An Experimental Stage: Morgan Embry
Written by Christine Byrd
In the few short months since graduating, Morgan Embry, M.F.A. ’19, has criss-crossed the country as a lighting designer for live music concerts. When she has time to spend in one place, it’s usually Los Angeles, where she’s busy showcasing her immersive art installations and — alongside a team that included other UCI graduates — winning the grand prize at the first Los Angeles Immersive Invitational.
Embry discovered and honed her talent as a lighting designer while earning her master’s degree at UCI, where she worked almost constantly in the state-of-the-art Experimental Media Performance Lab (xMPL) in the Contemporary Arts Center.
“UCI gave me confidence to pursue what I wanted to do,” Embry says. “It was the nature and design of xMPL, and the sheer amount of technology available, that allowed me to create live immersive experiences, which I realized I really had a knack for.”
Built in the style of a black box theater, with very flexible seating and performance areas, the xMPL offers high bandwidth internet connections, a dozen video projectors, non-traditional projection surfaces, and an overhead wire-tension grid that enables projectors, lights and speakers to be arranged in almost any way imaginable. According to Embry, ideas are only shot down in the xMPL if they violate the fire code.
“We’re exploring new approaches to artmaking that focus on advanced 21st century technology,” explains John Crawford, Claire Trevor School of the Arts (CTSA) professor and associate dean. As the director of the Institute for 21st Century Creativity (21C), Crawford encourages faculty and students to use the xMPL for research and creative projects in emergent media, socially engaged artmaking and connected design.
Lighting the Way
Embry’s experience is a shining example of the creativity fostered by 21C and the xMPL. After studying dance and choreography at the University of Alabama, Embry chose UCI for her graduate studies so that she could work with dancers and choreographers in its acclaimed dance program, and explore emergent media and design. “The program seemed both interdisciplinary and experimental, and that was really attractive to me,” says Embry. “I wanted a program that would let me explore, and UCI is definitely that place.”
During her three years at UCI, Embry handled the lighting for theatrical shows, dance performances, and even a film in the xMPL — in addition to producing a dance show and creating her own immersive art installation in the space. In February 2019, Embry brought her creativity to lighting Your Ocean, My Ocean, directed by Crawford, which used experimental dance, music, media and visual art to show how humans affect marine ecosystems. “We’re trying to bring the audience into the process of making exploratory work that can point the way to things we might do next,” explains Crawford, who points out that the very name xMPL sounds like “example” when spoken. “Your Ocean, My Ocean is a recent example of that.”
UCI, through 21C and CTSA’s new Emergent Media and Design Initiative, partnered with Brown University and the Rhode Island School of Design to restage Your Ocean, My Ocean as a finished product at Brown. Embry was among the 75 students and 15 faculty from the three campuses who worked together to put on the show. More faculty and student exchanges are planned through the collaboration, to foster new transdisciplinary projects.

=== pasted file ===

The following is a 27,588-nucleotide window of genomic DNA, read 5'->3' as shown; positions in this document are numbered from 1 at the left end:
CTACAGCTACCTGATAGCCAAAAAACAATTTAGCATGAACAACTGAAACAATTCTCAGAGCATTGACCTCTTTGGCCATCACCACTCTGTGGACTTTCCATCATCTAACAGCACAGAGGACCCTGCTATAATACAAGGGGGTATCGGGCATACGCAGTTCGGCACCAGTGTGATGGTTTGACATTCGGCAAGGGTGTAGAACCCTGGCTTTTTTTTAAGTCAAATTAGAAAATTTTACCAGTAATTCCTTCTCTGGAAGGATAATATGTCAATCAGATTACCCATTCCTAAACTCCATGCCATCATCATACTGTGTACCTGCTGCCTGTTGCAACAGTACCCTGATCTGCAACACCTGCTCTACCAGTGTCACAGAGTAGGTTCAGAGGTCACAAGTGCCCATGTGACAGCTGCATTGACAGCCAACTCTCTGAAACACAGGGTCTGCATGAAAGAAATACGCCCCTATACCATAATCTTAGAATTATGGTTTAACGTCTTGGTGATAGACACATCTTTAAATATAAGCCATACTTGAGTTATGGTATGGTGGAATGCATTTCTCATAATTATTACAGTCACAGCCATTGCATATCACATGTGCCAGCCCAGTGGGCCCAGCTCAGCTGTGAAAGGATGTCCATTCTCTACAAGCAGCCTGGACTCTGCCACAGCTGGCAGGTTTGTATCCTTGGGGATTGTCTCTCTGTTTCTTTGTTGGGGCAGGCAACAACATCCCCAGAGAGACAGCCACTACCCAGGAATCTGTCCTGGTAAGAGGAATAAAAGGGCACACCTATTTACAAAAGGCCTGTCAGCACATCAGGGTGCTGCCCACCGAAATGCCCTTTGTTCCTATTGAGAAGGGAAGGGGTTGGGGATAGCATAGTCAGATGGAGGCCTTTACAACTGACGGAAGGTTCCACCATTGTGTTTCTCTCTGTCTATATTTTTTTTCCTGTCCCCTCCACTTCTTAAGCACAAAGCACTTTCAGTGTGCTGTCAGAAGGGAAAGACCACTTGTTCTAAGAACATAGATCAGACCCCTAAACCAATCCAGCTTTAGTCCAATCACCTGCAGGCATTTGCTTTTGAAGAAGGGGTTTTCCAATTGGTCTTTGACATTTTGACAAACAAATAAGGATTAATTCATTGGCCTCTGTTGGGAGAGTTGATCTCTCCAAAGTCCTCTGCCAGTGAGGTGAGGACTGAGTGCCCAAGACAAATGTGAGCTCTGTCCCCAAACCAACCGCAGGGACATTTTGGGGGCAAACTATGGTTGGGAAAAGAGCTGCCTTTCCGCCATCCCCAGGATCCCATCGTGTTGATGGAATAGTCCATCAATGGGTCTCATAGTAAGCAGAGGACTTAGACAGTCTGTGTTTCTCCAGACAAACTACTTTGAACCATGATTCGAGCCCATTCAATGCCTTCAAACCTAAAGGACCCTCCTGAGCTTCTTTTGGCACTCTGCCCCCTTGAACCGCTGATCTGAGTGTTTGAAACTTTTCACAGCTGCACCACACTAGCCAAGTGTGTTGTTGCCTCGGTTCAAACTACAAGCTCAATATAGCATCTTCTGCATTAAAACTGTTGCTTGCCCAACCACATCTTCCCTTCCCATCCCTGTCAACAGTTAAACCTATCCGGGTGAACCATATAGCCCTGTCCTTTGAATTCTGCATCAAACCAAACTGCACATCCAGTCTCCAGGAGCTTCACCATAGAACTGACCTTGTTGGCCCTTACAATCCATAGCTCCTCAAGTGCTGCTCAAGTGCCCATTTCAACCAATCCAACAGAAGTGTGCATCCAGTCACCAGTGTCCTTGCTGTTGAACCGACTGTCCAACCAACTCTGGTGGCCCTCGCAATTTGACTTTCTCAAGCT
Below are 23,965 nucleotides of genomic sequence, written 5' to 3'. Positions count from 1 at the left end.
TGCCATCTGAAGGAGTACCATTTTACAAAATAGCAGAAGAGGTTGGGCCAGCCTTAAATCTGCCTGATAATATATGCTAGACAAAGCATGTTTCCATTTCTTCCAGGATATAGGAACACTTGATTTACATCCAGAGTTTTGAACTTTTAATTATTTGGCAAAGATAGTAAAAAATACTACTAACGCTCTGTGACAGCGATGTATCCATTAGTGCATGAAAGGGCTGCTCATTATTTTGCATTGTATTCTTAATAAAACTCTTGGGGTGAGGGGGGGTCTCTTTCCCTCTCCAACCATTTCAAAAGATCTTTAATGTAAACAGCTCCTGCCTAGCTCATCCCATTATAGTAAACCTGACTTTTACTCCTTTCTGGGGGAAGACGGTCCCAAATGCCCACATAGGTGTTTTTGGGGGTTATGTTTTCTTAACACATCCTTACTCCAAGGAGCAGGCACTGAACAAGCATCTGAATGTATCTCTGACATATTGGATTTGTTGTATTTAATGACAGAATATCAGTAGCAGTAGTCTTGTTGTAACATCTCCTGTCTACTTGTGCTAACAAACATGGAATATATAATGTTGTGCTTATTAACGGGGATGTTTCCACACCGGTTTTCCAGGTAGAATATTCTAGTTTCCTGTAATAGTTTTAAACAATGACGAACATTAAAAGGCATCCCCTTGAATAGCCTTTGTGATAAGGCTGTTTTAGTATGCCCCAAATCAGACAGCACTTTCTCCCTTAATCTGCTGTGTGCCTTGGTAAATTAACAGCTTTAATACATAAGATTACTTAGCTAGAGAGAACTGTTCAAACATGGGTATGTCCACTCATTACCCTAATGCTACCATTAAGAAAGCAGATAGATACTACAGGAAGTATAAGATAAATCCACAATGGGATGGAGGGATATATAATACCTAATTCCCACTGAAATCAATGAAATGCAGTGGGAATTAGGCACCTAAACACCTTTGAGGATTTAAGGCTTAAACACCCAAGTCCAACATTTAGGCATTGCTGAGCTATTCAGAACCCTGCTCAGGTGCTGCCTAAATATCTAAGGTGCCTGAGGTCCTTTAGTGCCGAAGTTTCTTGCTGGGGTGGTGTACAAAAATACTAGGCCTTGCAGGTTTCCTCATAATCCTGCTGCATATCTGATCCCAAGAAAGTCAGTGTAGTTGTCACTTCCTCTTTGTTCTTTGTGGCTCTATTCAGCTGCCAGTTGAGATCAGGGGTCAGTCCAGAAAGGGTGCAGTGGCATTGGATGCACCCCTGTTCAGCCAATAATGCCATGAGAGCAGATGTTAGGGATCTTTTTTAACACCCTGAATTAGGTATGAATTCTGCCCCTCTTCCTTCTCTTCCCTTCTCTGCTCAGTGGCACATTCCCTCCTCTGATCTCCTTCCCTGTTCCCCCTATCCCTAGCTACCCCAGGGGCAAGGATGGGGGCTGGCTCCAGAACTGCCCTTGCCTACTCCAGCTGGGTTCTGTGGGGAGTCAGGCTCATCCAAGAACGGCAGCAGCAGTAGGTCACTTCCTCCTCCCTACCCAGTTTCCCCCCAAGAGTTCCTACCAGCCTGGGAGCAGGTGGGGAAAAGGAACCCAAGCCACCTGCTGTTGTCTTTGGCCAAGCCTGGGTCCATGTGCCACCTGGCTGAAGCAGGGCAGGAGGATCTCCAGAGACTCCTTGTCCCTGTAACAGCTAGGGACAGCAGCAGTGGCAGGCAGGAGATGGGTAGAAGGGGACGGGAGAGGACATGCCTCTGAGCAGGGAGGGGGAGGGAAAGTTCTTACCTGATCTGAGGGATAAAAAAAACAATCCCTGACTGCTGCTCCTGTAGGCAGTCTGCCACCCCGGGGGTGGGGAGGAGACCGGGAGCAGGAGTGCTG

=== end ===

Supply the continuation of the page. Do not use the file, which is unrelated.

In Embry’s final year at UCI, she created an immersive installation titled Ocean of Influence inside the xMPL, thanks to funding from a cross-disciplinary campus initiative, UCI Oceans. Embry collaborated with other UCI artists including sound designer Jordan Tani, M.F.A. ’18, as well as biology students from the University of California, San Diego, to incorporate science into the project. Oceanscapes projected on floating plastic sheets gave visitors the sensation of being under the sea, while an iPad allowed them to manipulate the conditions of the virtual ocean environment to see how human influences affected the health of the ocean. The artwork was later reinstalled in downtown Los Angeles during a live, multimedia concert experience.
“It’s essential for our students and faculty to work with new technologies in a hands-on way every day to help us learn how to shape the technology for more positive benefits for humanity, which circles back to this issue of socially engaged artmaking,” says Crawford. “We want to do more than entertain people or create beauty – we want to do that in the service of relevant changes we want to see in society.”
Stephen Barker, dean of the Claire Trevor School of the Arts, hopes to soon offer even more curricula in emergent media and design, including creating courses that would prepare students to bring artistry and elevated storytelling to increasingly popular technology such as augmented and virtual reality (AR/VR) projects.
“Our interdisciplinary art initiatives, with an emphasis on new technology and emergent media, position the Claire Trevor School of the Arts as a leader in creative arts and culture, bolstering UCI as a model of the 21st century university,” says Barker.
As for Embry, she’s deeply grateful to have been able to break into the music industry, while also being able to continue pursuing experimental and transdisciplinary art. After finishing her three years at UCI and successfully launching her career, her advice to other students is to “hustle and network,” while taking full advantage of the resources available through xMPL and 21C.
“I wouldn’t be where I am now without going through the UCI program,” Embry says. “UCI gave me the skills I needed to have these opportunities now.”